The potential for public acceptance of automated vehicles provides a research opportunity for the University of Louisville’s Center for Transportation Innovation (CTI). The design for a yearlong study allows drivers to receive information about using the new technology on roadways and then to indicate their levels of acceptance of it, according to CTI Director Richard Li.
As the nation’s automobile manufacturers move closer to making automated vehicles widely available on the market, university researchers see the consequences as worthy of study. Director Li stated his view that “one day in the near future” car buyers may find automated vehicles readily available in the markets. He included Kentucky’s drivers in his prediction, noting that Kentuckians have shown openness to “considering the technology.” That’s good, since there there have been many recent distracted driving accidents in Kentucky, like this accident.
As early as 2013, the National Highway Traffic Safety Administration anticipated the development of autonomous vehicles and developed a classification system for them. The formal categories ranged from Level 1 for fully manual vehicles without any automated control to Level 5 for full automation with no human intervention. Manufacturers currently focus on developing Level 1 vehicles that can execute certain kinds of cruise control, compliance with lane markings and parking.
Li considers his study important to government regulators as well as auto manufacturers who stand to benefit by understanding attitudes that reflect the public’s trust. As the nation transitions to an alternative mode of transportation, the CTI study offers scientific measurement of public acceptance.
Li offers an opportunity to participate in the online study to any Kentucky driver. While indicating that urban drivers have shown significant levels of involvement in the project by participating in it, rural drivers have shown less acceptance. He encourages drivers to understand that the study in no way attempts to convince them of anything. As a scientific tool, it only measures whether drivers have the interest, ability of both to use automated technology without trying to persuade them to trust it. Li recommends participation in the study by anyone who has an interest in expressing an opinion without regard to favorable or unfavorable feelings about it.
The University of Louisville joins many other major universities in the United States and around the world in the pursuit of research about automated vehicles. As an information source on automated driving, self-driving cars and autonomous vehicles, 2025AD compiled a list of some projects that deserve recognition. The acceleration of self-driving car technologies may owe a debt to the academic community for its passionate work to develop and test automated vehicle.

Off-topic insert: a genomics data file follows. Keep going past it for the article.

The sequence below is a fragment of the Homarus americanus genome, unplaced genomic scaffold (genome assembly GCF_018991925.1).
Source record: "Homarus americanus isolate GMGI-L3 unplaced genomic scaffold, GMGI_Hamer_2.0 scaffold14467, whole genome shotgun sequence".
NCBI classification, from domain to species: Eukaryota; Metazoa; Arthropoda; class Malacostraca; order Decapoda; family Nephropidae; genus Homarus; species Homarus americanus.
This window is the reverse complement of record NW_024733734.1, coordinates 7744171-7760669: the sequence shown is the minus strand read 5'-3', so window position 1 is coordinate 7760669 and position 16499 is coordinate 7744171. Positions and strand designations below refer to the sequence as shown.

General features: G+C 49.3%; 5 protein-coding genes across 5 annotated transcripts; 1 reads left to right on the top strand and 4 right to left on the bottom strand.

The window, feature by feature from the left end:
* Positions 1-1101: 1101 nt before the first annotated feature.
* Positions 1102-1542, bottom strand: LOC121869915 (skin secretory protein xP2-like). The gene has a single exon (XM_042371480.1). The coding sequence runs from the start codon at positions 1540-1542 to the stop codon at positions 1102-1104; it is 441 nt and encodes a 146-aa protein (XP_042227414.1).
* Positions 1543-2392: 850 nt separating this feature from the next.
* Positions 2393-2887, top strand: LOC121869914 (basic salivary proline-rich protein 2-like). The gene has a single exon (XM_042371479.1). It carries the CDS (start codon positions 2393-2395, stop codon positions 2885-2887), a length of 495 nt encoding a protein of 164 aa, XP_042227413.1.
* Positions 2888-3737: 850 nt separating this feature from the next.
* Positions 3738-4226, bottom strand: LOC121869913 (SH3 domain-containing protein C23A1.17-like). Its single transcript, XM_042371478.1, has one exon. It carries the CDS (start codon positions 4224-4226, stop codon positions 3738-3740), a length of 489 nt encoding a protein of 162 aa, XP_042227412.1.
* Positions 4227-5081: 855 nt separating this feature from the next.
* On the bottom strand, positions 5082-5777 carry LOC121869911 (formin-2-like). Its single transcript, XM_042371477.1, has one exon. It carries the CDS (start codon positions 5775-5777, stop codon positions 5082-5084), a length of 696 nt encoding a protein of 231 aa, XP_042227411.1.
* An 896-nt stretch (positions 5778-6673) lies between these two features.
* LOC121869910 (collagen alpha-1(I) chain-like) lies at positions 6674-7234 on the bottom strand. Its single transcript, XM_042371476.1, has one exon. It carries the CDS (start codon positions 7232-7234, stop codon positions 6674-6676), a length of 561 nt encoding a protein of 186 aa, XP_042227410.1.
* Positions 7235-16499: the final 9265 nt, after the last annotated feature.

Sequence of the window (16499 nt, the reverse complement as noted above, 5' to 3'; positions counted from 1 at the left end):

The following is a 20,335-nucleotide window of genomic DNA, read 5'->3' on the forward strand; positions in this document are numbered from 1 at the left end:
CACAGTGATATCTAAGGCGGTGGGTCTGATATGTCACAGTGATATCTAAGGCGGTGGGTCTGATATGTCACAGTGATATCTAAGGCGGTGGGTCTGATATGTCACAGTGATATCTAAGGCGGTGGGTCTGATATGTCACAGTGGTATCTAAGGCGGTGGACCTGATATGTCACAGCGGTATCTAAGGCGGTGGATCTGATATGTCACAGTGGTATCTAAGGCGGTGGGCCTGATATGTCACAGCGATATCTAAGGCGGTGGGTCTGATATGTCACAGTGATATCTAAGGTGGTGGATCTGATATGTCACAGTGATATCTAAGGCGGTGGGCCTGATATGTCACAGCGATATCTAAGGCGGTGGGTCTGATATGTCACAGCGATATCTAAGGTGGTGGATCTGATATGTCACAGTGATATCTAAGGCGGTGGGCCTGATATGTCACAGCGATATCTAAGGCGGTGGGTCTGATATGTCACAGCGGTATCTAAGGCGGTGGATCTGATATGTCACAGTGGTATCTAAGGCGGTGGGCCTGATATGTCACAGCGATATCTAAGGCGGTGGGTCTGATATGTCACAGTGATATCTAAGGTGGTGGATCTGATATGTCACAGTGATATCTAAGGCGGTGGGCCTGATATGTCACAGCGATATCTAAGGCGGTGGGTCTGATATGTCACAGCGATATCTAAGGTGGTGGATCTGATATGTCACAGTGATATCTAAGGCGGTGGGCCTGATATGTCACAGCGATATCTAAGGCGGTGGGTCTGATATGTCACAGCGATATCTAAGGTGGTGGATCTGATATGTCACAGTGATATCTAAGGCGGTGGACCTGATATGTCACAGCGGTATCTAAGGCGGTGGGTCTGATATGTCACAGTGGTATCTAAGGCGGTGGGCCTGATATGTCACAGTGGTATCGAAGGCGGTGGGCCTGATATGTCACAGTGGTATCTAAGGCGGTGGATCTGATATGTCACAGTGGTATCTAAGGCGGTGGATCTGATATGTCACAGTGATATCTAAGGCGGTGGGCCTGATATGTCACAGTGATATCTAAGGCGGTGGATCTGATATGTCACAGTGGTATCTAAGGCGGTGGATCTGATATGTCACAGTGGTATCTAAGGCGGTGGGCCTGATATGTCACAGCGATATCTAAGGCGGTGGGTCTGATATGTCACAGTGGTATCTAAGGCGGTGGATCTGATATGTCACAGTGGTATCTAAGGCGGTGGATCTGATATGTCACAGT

A robotic lab at Carnegie Mellon has conducted research on autonomous vehicles for more than 30 years, as evidenced by its introduction of the self-driving ALVINN in 1989. Uber lured many of the faculty members away from the academic world, but the lab currently has more engineers and scientists than it did when they left in 2015.
At the University of Michigan, a 32-acre “Mcity” required a $10 million investment to create a model for deploying and testing driverless cars in a complex traffic environment. The experiment allows engineers to evaluate the impact of autonomous driving on urban planning as well as technological solutions. The inquiries that the researchers seek to answer include the effect of mass deployment on urban sprawl. The potential use of parking spaces as green areas with the arrival of shared and autonomous vehicles provides a focus of attention.
Massachusetts Institute of Technology
The influence on the development of automated mobility at MIT contributes significantly to the body of knowledge that goes beyond developing computer software or sensor technology. In a partnership with Toyota, MIT explores blockchain technology for driverless cars that may enable the secure exchange of data in the vehicles. The research project allows an approach to moral questions about potential fatalities that the vehicles may cause.
A mission statement from Oxford rejects the concept of a future of traffic accidents, congestion and wasted time that can happen with cars that drive themselves. In 2014, they launched Oxbotica, a company that promotes the commercialization of the new technology. Oxford’s achievements in the design of autonomous software continue with Selenium, a self-learning system that can theoretically upload into vehicles that have the appropriate sensors. Shuttles in Greenwich currently test the prototype in streets that other drivers, pedestrians and cyclists use.
Seoul National University
With major investments from Hyundai and Samsung, the National University has produced SNUver, an autonomous car that researchers currently test on busy streets in Seoul. The car contains 64 LIDAR sensors that the university’s Intelligent Vehicle Research Center developed. The Center’s professor of Electrical Engineering Seo Seung-woo started work on autonomous driving a decade ago when it attracted little interest. As his efforts focus on managing the challenges of self-driving cars in heavy traffic, he expects an increase in attention to his research.